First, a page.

Premier Annastacia Palaszczuk asked the Legal Affairs and Community Safety Committee to investigate why results were so slow to be posted online on the evening of the elections.
A public meeting, via teleconference, will subsequently be held on May 15 from 10am to 2pm.
On election night, results were extremely slow to load to the ECQ’s website, frustrating candidates, mayors and would-be mayors, the general community and journalists covering the elections.
Ms Palaszczuk expressed her disappointment the next day, telling reporters running the council elections was the ECQ’s “single job”.
She asked Attorney-General Yvette D’Ath to hold an inquiry into the poor outcome, because an independent inquiry into the ECQ had previously been investigated in 2017.
That inquiry was immediately supported by Brisbane lord mayor Adrian Schrinner, who said Brisbane ratepayers contributed $7 million to the ECQ for the 2020 council election.
Both Ms Palaszczuk and Cr Schrinner described the Saturday vote count as a disappointing end to the COVID-19 coronavirus interrupted elections.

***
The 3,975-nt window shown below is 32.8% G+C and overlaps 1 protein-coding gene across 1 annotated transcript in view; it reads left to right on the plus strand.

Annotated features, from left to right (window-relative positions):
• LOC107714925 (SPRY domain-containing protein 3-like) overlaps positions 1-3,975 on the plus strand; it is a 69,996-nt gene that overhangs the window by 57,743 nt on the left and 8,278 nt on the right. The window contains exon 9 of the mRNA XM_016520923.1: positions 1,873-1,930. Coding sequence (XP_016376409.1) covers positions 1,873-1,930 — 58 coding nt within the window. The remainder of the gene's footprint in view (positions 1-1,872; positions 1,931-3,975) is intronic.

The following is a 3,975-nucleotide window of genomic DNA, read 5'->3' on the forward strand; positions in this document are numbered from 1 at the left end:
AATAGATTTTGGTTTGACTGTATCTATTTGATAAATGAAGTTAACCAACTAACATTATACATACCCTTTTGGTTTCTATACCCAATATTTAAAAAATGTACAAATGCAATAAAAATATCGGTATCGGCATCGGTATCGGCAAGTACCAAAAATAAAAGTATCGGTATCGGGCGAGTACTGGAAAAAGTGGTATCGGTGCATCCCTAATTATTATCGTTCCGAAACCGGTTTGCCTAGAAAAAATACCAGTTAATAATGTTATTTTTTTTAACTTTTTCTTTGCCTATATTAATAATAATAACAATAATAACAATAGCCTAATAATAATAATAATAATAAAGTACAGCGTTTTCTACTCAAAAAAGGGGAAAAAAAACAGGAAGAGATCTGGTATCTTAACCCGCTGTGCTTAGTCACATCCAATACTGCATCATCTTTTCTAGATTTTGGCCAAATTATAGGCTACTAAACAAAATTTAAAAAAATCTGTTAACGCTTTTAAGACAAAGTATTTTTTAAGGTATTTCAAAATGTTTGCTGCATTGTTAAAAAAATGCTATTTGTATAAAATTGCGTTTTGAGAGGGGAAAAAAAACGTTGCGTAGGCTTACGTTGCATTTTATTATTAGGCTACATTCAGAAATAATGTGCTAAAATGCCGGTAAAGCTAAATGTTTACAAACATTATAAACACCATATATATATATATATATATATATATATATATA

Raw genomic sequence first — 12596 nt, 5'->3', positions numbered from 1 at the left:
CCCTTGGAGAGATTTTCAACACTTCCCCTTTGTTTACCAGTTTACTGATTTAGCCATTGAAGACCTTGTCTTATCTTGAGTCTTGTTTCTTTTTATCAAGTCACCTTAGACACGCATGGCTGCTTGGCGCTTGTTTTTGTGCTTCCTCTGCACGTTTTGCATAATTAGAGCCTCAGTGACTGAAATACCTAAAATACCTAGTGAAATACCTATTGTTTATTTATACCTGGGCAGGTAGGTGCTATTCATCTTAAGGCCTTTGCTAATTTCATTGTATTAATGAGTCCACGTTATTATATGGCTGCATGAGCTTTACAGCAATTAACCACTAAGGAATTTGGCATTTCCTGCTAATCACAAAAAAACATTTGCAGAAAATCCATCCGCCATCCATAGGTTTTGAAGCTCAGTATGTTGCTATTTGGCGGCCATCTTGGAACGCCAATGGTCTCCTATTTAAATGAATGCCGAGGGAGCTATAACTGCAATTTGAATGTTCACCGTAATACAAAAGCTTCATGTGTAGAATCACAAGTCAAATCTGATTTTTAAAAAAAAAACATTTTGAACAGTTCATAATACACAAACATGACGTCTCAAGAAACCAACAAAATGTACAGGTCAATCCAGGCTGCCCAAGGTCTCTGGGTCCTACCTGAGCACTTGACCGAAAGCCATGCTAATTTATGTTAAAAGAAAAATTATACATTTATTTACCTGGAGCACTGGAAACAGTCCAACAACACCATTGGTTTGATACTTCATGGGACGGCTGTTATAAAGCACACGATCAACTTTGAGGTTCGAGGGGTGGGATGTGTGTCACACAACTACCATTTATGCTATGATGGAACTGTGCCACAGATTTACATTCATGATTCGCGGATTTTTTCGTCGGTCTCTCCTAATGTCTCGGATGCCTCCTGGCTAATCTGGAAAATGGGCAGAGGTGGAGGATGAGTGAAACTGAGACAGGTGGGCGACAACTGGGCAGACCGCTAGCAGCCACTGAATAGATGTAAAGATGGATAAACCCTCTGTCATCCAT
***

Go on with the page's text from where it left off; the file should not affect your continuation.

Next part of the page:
The public meeting at Parliament House will begin hearing evidence from midday via teleconference and will be available for Parliament TV.
The ECQ has not explained what the technical issue was, or how it was triggered.
“On election night, there was a delay in publication of results caused by a technical issue with feeding data from polling booths to the ECQ’s results website,” an ECQ spokeswoman said.
“This was quickly rectified and all votes counted on election night were published that night.
“The counting process continued progressively under the supervision of returning officers, with results progressively posted following a verification process.”
The committee will accept written submissions until midday, Monday 11 May.
A public hearing will be heard on May 15. The committee hands its report to Parliament by June 2. The terms of reference can be read here.
Tony Moore is a senior reporter at the Brisbane Times